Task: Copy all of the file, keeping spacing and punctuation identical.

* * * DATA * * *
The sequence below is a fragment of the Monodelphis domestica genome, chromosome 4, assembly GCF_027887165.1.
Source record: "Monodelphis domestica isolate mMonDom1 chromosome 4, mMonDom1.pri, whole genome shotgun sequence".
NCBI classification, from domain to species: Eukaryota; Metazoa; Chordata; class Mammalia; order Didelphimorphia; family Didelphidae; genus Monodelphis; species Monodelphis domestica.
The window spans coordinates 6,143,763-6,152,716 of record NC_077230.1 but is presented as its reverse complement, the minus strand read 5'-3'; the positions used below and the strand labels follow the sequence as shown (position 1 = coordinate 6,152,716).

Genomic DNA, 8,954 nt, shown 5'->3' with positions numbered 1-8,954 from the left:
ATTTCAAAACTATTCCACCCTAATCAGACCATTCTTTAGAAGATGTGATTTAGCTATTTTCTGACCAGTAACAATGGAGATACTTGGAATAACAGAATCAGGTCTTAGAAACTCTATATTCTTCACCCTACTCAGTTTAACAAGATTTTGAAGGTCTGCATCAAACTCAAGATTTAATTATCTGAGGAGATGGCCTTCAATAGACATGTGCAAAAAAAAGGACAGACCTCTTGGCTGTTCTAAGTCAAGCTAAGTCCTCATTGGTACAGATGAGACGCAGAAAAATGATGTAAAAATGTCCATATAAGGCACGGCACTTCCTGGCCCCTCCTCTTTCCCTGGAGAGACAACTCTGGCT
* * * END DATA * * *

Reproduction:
The sequence below is a fragment of the Monodelphis domestica genome, chromosome 4, assembly GCF_027887165.1.
Source record: "Monodelphis domestica isolate mMonDom1 chromosome 4, mMonDom1.pri, whole genome shotgun sequence".
NCBI classification, from domain to species: Eukaryota; Metazoa; Chordata; class Mammalia; order Didelphimorphia; family Didelphidae; genus Monodelphis; species Monodelphis domestica.
The window spans coordinates 6,143,763-6,152,716 of record NC_077230.1 but is presented as its reverse complement, the minus strand read 5'-3'; the positions used below and the strand labels follow the sequence as shown (position 1 = coordinate 6,152,716).

Genomic DNA, 8,954 nt, shown 5'->3' with positions numbered 1-8,954 from the left:
ATTTCAAAACTATTCCACCCTAATCAGACCATTCTTTAGAAGATGTGATTTAGCTATTTTCTGACCAGTAACAATGGAGATACTTGGAATAACAGAATCAGGTCTTAGAAACTCTATATTCTTCACCCTACTCAGTTTAACAAGATTTTGAAGGTCTGCATCAAACTCAAGATTTAATTATCTGAGGAGATGGCCTTCAATAGACATGTGCAAAAAAAAGGACAGACCTCTTGGCTGTTCTAAGTCAAGCTAAGTCCTCATTGGTACAGATGAGACGCAGAAAAATGATGTAAAAATGTCCATATAAGGCACGGCACTTCCTGGCCCCTCCTCTTTCCCTGGAGAGACAACTCTGGCT